Devotees at a temple in Ahmednagar, Maharashtra awaited for their chance to see Champa the elephant up close. They would touch her trunk with devotion, lean their heads against it, offer food or money to Champa. For them, Champa represented God, but her life was anything but divine.
Used as a ‘begging elephant,’ Champa was forced to perform at weddings and religious ceremonies in Ahmednagar in addition to her ‘shift’ at the temple. The mahout in-charge of her care neither provided her with food or water, and she could be usually seen chained to a tree under the scorching sun.
“We found Champa in an appalling state.
She is severely arthritic with advanced cataracts in both eyes, a deformed spine, and has lesions and abscesses all over her body as a result of years of mistreatment.
When we first saw her, we learned that no one had bothered to bathe her for months and that she had been chained to stand under the hot sun with no access to fresh food, water or even a resting mound for 60 days straight,” tells Tina Mohandas to The Better India (TBI).
Tina is part of the team of volunteers from ResQ—a not-for-profit organization—that works for animal welfare and rehabilitation. If not for Resq and people concerned for her well-being, Champa would have suffered in the same miserable conditions till her death.
The people who frequently visited Champa were witness to her horrible living conditions. When they saw no improvement in the treatment meted out to her, despite their protests, they called ResQ for help. Neha Panchamiya, the NGO’s founder, also received videos of Champa’s abuse and she immediately swung into action.
“Besides sending help to treat Champa, Neha got in touch with Forest Department officials and informed them of her condition.
They contacted the caretaker who readily gave up Champa’s custody as he was not able to take care of her. The Forest Department has now entrusted ResQ with her rest, rehabilitation and medical care,” Tina informs.
The team of volunteers travelled from Pune to Ahmednagar and stayed there for three weeks, feeding Champa and ensuring she is taken care of properly. It was important for her to trust the ResQ volunteers till they could rehabilitate her.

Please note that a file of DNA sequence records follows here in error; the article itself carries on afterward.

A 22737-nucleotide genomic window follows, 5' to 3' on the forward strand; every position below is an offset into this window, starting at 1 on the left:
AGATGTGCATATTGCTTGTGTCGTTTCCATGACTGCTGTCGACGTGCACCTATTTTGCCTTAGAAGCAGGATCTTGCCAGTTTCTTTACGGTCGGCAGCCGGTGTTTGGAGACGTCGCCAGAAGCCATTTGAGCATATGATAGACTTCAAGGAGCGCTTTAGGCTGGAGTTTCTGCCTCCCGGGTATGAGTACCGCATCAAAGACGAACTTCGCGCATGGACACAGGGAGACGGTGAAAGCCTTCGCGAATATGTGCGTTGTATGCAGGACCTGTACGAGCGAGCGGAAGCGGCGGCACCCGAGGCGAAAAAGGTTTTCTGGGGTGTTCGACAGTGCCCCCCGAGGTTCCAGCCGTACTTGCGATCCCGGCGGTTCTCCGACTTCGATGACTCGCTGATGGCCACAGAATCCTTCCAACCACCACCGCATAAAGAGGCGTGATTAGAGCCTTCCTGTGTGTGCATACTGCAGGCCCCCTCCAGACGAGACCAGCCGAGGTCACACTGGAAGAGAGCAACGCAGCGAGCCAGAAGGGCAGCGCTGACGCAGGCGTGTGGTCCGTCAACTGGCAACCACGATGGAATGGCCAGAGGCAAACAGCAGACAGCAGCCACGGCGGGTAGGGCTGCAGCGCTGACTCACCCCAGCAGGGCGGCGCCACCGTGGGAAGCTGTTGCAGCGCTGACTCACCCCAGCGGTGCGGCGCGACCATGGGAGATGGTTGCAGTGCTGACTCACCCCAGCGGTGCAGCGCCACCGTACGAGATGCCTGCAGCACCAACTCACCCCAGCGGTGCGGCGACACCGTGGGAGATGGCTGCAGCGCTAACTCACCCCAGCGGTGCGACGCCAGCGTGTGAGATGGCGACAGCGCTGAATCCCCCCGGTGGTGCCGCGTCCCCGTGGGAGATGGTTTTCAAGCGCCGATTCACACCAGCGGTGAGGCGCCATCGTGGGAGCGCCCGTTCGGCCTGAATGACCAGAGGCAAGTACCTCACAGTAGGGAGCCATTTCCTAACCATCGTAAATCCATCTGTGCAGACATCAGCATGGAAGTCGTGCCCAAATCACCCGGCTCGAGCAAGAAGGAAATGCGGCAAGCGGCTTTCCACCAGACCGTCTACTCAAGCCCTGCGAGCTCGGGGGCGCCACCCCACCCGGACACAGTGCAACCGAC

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Though Champa is a beautiful name, it still carried the taint of slavery and cruelty for the aging elephant. ResQ has renamed Champa to Lily, short for Lilian. They wanted a name to symbolise the change in her life for the better—Lilly, which means purity and rebirth.
One Sunday, once she had recovered a bit, the team shifted Lily to Pune to ResQ’s Transit Wildlife Unit.
“Lilly is currently receiving joint supplements, anti-inflammatory medication, and laser therapy to treat her severe arthritis and pain.
She has been put on a healthy diet (more greens and vegetables, and fewer fruits to keep her weight and sugars under control) and has access to clean drinking water 24 hours a day. She also gets these special ‘ragi mudde’ balls which is a nutrient-dense cooked meal, twice a day. She receives daily baths, oil massages, and scrubs to help keep her cool and clean,” shares Tina with TBI.
Years of brutal beatings and months of standing continuously without rest has restricted Lilly’s ability to lie down properly. “Her legs no longer have the strength to bear her weight, and Lilly is petrified of being unable to stand back up,” Tina explains.
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Therefore, ResQ team uses cranes to help her lie down and get back up. Although the plan is to shift Lilly to an elephant sanctuary once she is fit and ready, the caretakers feel it would take weeks for the shift.
The current medical and physical condition of Lilly is dire, and the team says that they are struggling to keep up with the expenses. Widespread demand for elephant entertainment had led to many elephants being held captive and terrible conditions. NGOs like ResQ are doing their bit to provide a safe house for these gentle giants.
If you too wish to help ResQ in this mission, please click on the link here.
(Edited by Saiqua Sultan)
Feature image courtesy: Tina Mohandas/ ResQ.
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